Of all the above places, Jinmen was probably the most interesting. We’ve been to Taiwan before, but only to the big capital city if Taibei. Jinmen is more small town and countryside, and relatively isolated at that. On the island, we were struck by one aspect of traditional Chinese culture that could apparently survive modernity but not Marx: Buddhist temples, everywhere. Not like on the mainland, with one or two big ones in each city, where everything tends to feel very superficial (chucking coins at small holes for good luck? really?). In Jinmen’s main town, by contrast, there was a little temple on practically every block. They all seemed active and well-kept, and the people coming and going looked like they actually knew how to hold their incense. Perhaps more than any museum or historical sight we’ve visited in China, seeing the Buddhism on display here gave us a better sense of its prominence in traditional (or, as the Taiwanese might say, “real”) Chinese culture.
Owen also enjoyed Jinmen. While we left with the above impressions, Owen left with a stuffed Snoopy toy that’s about as big as he is. Someday he’ll no longer have restaurant owners scrambling to give him presents, but for now he’s still on a roll. Meanwhile, he can’t talk yet, but he’s perfected a technique where he clears his throat or gives a little fake cough to get the attention of strangers he wants to smile at. It works amazingly well.
I should mention that Bayley also came back from Jinmen with something new: a cleaver, fashioned by a group of local blacksmiths, from a shard of one of thousands of artillery shells shot at the island by the Communists. I thought it would’ve been cheaper than it was, though, considering that most of the raw materials were provided free-of-charge.
We head out to Guangzhou this afternoon on an overnight train. Goodbye Amoy, hello Canton.
We had a good blog post written for today, but sometime between writing it and getting near a wi-fi connection the whole thing disappeared off the iPod. And so an incredible piece of travel writing, perhaps the best in the genre, was lost to humanity forever. Also recently lost: my electric razor, which got left behind at the last place we stayed.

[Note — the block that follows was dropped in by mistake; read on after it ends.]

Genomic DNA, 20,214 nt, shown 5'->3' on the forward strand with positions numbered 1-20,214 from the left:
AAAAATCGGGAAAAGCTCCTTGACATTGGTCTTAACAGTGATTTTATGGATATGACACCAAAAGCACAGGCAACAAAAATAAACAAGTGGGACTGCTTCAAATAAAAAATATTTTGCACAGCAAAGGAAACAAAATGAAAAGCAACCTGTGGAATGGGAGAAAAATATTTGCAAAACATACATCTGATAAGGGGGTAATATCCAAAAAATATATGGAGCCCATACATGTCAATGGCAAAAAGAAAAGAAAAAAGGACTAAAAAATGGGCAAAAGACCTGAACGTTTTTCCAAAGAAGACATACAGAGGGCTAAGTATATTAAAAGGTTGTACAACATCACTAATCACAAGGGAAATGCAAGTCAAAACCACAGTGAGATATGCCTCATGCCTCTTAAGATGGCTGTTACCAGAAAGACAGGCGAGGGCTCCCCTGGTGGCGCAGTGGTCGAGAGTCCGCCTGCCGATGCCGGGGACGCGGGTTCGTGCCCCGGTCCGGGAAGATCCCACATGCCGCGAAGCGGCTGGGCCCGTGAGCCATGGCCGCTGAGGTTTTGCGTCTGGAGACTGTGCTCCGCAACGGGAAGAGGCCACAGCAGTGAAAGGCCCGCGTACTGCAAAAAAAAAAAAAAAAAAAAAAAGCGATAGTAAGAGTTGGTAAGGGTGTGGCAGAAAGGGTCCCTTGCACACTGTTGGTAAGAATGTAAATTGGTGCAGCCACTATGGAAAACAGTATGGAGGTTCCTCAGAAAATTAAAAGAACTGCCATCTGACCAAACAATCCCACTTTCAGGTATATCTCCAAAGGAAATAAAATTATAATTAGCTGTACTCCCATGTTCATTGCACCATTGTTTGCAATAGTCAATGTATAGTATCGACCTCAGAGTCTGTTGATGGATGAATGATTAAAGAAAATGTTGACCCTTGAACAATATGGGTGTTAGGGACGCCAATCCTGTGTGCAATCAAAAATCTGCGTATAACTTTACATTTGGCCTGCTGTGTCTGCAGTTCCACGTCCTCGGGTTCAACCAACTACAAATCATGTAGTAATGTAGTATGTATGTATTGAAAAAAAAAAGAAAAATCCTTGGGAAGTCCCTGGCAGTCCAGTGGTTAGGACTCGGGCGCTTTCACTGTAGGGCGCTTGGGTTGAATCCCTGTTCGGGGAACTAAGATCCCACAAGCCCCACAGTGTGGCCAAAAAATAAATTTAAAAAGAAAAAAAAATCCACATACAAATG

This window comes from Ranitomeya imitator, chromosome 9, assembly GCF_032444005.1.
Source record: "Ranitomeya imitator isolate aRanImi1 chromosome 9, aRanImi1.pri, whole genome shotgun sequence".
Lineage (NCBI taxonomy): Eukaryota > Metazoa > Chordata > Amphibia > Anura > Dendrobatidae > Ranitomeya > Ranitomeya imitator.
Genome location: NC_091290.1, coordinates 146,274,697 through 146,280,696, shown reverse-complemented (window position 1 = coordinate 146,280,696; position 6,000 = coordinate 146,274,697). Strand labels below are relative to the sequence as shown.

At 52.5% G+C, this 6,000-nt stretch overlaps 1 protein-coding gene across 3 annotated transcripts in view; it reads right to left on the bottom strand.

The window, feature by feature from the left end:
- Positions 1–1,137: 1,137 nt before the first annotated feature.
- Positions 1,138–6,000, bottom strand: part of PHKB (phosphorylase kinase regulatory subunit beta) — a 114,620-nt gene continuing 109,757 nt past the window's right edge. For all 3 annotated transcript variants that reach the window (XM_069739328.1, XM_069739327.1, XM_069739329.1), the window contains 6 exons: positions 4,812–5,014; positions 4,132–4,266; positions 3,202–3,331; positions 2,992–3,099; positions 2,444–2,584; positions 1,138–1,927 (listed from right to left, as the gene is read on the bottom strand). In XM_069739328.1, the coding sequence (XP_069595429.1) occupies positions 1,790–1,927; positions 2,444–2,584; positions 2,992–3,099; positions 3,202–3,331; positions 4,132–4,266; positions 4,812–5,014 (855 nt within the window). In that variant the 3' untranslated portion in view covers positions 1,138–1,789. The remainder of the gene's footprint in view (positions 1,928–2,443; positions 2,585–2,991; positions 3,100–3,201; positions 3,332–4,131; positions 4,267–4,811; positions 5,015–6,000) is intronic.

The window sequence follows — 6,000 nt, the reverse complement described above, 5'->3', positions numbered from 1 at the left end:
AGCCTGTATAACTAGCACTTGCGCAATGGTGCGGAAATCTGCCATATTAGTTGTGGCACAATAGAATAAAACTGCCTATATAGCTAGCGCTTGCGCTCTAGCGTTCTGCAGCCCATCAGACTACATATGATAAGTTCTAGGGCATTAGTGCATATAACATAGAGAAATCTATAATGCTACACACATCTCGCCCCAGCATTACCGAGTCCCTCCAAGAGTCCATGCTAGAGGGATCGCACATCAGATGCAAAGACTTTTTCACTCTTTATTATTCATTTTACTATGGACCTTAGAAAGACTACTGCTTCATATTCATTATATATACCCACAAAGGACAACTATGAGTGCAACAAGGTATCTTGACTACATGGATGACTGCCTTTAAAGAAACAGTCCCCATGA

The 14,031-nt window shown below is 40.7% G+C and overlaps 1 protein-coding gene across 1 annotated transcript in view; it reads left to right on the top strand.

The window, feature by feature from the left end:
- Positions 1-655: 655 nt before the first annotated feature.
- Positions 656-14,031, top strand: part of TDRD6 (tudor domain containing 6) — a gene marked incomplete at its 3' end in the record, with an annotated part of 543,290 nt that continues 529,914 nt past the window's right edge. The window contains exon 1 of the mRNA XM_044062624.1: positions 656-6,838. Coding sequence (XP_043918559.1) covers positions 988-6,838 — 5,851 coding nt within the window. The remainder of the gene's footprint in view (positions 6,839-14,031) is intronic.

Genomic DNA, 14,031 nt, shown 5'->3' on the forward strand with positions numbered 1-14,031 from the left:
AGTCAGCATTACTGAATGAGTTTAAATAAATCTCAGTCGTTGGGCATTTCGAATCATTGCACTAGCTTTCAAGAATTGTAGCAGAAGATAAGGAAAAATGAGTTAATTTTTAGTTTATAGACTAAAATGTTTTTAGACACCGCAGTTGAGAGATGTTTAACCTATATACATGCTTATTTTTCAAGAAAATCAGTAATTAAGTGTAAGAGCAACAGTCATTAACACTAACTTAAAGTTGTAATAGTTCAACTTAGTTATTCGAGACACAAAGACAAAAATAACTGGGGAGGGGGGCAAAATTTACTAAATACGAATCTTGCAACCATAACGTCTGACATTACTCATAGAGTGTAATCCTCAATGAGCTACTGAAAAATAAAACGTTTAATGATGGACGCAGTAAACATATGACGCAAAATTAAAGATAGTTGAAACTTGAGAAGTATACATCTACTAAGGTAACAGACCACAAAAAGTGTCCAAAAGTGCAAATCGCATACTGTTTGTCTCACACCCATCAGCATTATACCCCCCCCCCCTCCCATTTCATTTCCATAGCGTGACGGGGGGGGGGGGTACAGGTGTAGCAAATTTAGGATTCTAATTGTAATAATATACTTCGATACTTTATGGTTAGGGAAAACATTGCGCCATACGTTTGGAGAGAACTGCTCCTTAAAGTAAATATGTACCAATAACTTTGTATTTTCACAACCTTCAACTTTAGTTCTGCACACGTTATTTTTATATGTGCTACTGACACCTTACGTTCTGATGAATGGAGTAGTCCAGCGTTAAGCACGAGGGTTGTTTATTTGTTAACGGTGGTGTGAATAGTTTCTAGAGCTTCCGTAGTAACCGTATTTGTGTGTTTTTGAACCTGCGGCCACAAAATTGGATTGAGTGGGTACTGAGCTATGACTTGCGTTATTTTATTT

So here’s the annoyed, stubbly version: Southern Fujian is balmy and lush, a huge difference from frozen western Hunan a week ago. Yesterday we went up into the mountains and to see some Hakka areas and their well-known tulou (“dirt buildings”). In the original post I provided a detailed and entertaining explanation of both of those words, but that was before I had to shave with a lousy Chinese razor. Now you can just go look them up on Wikipedia yourself.
Anyway, we stayed in the area all day, relaxing in the warmer weather, hanging out with one of the local families (okay, they really just wanted to see Owen and have us eat at their restaurant), and venturing out on an afternoon hike up through the tea terraces. After a long dinner involving pig’s feet and local tea, we stayed the night in the main tulou for $4 per person. Surrounded by old paintings on the walls done by former residents of our room, and warm and dry under big blankets as the rain splashed down on the 200-year-old roof above and courtyard below, we crafted a richly-woven tale of our journey on my iPod.
Today, that tulou is still working as intended. Not so for my lousy 6-month-old iPod.